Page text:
No execution of death row convicts in Duterte term possible–Fariñas
Majority leader Rudy Fariñas on Tuesday said it is possible there will be no convicts executed during the term of President Rodrigo Duterte even if the death penalty is reimposed.
In an ambush interview with reporters, the Ilocos Norte congressman said the gestation period for convicting a heinous criminal would take more than five years, which means even if the bill is passed into law, a criminal can only be convicted to death row after the administration of Duterte, who is limited to a six-year term.
“It’s possible na walang ma-execute sa term ng President. The President has about five years and four months left. Isipin mo gaano katagal yung gestation period ng conviction ng death penalty. Matagal yan,” Fariñas said.
(It’s possible no one will be executed under the term of the President. The President has about five years and four months left. Think about how long the gestation period would be in securing a conviction for death penalty. That would take long.)
Fariñas said an execution of a death row convict is not possible in the next four to five years after the passage of the death penalty bill into law.
“Even with the reimposition of the death penalty, you cannot expect an execution in the next four or five years,” he added.
Fariñas said it is also possible that the death penalty may be improved in the future by using better equipment in executing death row convicts.
The bill proposes three methods of capital punishment–lethal injection, firing squad and hanging.
Fariñas added that the death penalty bill would be amended to provide safeguards for the protection of a person accused of committing a heinous crime.
Fariñas said among the amendments in the bill is a provision allowing church officials and civic rights groups to assist a person accused of a heinous crime.
He said a fiscal or prosecutor would furnish copies of the charge sheet to the Commission on Human Rights, the Integrated Bar of the Philippines, the Free Legal Assistance Group, and all religious groups.
Fariñas said this would enable these groups to monitor all death penalty cases.
“This is a community effort. If you feel we have an imperfect judicial system, let’s do our share by monitoring our judicial system,” Fariñas said.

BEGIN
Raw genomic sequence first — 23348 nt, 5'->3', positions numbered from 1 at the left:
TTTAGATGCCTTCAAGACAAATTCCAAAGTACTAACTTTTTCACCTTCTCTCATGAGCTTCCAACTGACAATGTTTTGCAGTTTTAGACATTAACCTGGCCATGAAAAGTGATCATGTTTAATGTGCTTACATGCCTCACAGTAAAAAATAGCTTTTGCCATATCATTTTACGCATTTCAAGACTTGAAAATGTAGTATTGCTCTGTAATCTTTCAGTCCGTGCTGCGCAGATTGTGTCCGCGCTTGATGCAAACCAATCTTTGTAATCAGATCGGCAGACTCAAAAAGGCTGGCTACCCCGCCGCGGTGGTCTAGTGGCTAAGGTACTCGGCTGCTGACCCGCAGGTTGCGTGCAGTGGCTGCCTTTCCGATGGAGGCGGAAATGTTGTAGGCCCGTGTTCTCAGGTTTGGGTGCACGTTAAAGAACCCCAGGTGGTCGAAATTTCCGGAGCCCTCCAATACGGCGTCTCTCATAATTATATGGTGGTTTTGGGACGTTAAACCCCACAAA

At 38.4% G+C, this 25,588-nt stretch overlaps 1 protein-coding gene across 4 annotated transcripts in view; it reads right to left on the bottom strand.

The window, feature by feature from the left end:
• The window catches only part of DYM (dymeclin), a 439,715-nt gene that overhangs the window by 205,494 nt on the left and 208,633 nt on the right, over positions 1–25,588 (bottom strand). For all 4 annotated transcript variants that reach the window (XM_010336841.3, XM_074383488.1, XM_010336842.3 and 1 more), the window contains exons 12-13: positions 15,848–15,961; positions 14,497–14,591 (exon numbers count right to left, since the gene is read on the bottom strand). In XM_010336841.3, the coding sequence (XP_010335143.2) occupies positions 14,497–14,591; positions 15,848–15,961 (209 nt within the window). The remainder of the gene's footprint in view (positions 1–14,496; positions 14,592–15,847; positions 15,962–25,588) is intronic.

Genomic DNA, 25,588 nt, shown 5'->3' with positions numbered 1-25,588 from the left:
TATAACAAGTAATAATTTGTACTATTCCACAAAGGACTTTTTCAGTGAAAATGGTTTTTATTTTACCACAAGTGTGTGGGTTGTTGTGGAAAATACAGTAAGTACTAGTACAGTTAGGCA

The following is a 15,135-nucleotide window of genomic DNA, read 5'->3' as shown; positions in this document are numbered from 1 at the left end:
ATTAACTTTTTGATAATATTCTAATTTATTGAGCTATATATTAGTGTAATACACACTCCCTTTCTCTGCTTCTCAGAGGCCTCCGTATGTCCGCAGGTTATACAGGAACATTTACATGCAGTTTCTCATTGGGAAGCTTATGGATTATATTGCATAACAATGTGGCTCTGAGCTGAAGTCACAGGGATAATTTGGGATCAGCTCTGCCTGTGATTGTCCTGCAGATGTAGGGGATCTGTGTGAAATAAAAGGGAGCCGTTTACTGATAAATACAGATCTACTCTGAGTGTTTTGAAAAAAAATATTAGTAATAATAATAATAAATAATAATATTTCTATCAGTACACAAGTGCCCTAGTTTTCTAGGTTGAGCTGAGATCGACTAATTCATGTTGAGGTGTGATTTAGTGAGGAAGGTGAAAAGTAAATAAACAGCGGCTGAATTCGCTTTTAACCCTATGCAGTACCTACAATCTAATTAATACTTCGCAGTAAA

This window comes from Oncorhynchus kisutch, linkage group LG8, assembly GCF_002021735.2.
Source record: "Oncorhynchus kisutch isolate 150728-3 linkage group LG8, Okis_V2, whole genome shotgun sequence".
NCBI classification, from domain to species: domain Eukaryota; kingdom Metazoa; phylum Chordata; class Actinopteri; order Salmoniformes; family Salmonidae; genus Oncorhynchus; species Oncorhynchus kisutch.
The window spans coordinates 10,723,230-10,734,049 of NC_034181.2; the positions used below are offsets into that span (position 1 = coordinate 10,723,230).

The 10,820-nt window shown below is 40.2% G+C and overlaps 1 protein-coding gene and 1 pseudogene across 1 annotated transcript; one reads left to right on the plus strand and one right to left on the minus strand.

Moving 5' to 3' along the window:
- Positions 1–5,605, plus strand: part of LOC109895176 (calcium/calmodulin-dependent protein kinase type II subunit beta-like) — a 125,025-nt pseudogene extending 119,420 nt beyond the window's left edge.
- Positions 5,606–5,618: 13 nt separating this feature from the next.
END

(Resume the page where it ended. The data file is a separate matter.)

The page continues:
The church officials and lawyers would see for themselves the rationale behind the imposition of the death penalty, Fariñas said.
“Yung mga madre at pari, very strong in their advocacy, then they will go there para ma-safeguard yung rights ng accused. Para makita nila na karumaldumal yung offense, para makita nila na yung judge, ang gagawin niya ay tama,” he said.
(The priests and nuns who are very strong in their advocacy will go there to safeguard the rights of the accused. So that they may see for themselves that the offense was heinous, so that they can see that what the judge did was right.)
Fariñas also said the bill would require the Public Attorney’s Office and the Office of the Solicitor General to assign senior lawyers in handling the automatic review of appealed cases involving death penalty.
Fariñas lamented the moves of the opposition to block the prompt passage of the bill by questioning the quorum and moving to adjourn session in the middle of plenary debates.
In that case, the House better conclude the debates and move on to the period of amendments to speed up the second and third reading approval of the bill, he added.
The vote on the bill under second reading is scheduled on Feb. 28.
Fariñas said the plenary debates should end on today’s session to give the lawmakers time to discuss the period of amendments next week before approval on Feb. 28.
The bill would limit the heinous crimes to drug-related offenses, plunder, treason and rape.
Meanwhile, the death penalty bill in the Senate hit a gridlock after senators centered on the country’s obligations to the United Nations International Covenant on Civil and Political Rights (ICCPR), which under the Second Optional Protocol states that “Each State Party shall take all necessary measures to abolish the death penalty within its jurisdiction. CDG
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